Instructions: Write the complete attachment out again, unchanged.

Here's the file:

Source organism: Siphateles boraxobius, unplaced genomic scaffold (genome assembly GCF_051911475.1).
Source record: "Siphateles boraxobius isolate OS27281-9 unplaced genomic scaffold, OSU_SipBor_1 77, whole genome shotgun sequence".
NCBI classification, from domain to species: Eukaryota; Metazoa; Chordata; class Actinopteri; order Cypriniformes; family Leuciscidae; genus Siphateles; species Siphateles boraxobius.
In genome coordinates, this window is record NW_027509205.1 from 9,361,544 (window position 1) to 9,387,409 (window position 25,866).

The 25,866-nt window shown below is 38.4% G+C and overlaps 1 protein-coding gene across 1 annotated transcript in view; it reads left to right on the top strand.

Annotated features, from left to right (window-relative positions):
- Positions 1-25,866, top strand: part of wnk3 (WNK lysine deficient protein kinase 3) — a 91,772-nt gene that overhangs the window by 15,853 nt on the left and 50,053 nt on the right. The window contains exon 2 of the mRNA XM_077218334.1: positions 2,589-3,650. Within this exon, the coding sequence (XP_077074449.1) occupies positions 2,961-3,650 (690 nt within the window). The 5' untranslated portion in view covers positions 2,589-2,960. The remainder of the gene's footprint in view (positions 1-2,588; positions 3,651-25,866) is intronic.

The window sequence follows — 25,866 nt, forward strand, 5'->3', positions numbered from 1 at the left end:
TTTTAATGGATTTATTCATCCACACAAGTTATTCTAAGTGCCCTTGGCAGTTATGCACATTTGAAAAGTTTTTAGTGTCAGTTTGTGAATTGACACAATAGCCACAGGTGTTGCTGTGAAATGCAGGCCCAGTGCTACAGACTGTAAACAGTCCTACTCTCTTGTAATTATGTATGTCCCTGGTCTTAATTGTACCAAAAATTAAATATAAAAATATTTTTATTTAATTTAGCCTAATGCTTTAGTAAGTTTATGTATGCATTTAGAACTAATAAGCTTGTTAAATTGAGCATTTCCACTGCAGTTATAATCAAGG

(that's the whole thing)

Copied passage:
Source organism: Siphateles boraxobius, unplaced genomic scaffold (genome assembly GCF_051911475.1).
Source record: "Siphateles boraxobius isolate OS27281-9 unplaced genomic scaffold, OSU_SipBor_1 77, whole genome shotgun sequence".
NCBI classification, from domain to species: Eukaryota; Metazoa; Chordata; class Actinopteri; order Cypriniformes; family Leuciscidae; genus Siphateles; species Siphateles boraxobius.
In genome coordinates, this window is record NW_027509205.1 from 9,361,544 (window position 1) to 9,387,409 (window position 25,866).

The 25,866-nt window shown below is 38.4% G+C and overlaps 1 protein-coding gene across 1 annotated transcript in view; it reads left to right on the top strand.

Annotated features, from left to right (window-relative positions):
- Positions 1-25,866, top strand: part of wnk3 (WNK lysine deficient protein kinase 3) — a 91,772-nt gene that overhangs the window by 15,853 nt on the left and 50,053 nt on the right. The window contains exon 2 of the mRNA XM_077218334.1: positions 2,589-3,650. Within this exon, the coding sequence (XP_077074449.1) occupies positions 2,961-3,650 (690 nt within the window). The 5' untranslated portion in view covers positions 2,589-2,960. The remainder of the gene's footprint in view (positions 1-2,588; positions 3,651-25,866) is intronic.

The window sequence follows — 25,866 nt, forward strand, 5'->3', positions numbered from 1 at the left end:
TTTTAATGGATTTATTCATCCACACAAGTTATTCTAAGTGCCCTTGGCAGTTATGCACATTTGAAAAGTTTTTAGTGTCAGTTTGTGAATTGACACAATAGCCACAGGTGTTGCTGTGAAATGCAGGCCCAGTGCTACAGACTGTAAACAGTCCTACTCTCTTGTAATTATGTATGTCCCTGGTCTTAATTGTACCAAAAATTAAATATAAAAATATTTTTATTTAATTTAGCCTAATGCTTTAGTAAGTTTATGTATGCATTTAGAACTAATAAGCTTGTTAAATTGAGCATTTCCACTGCAGTTATAATCAAGG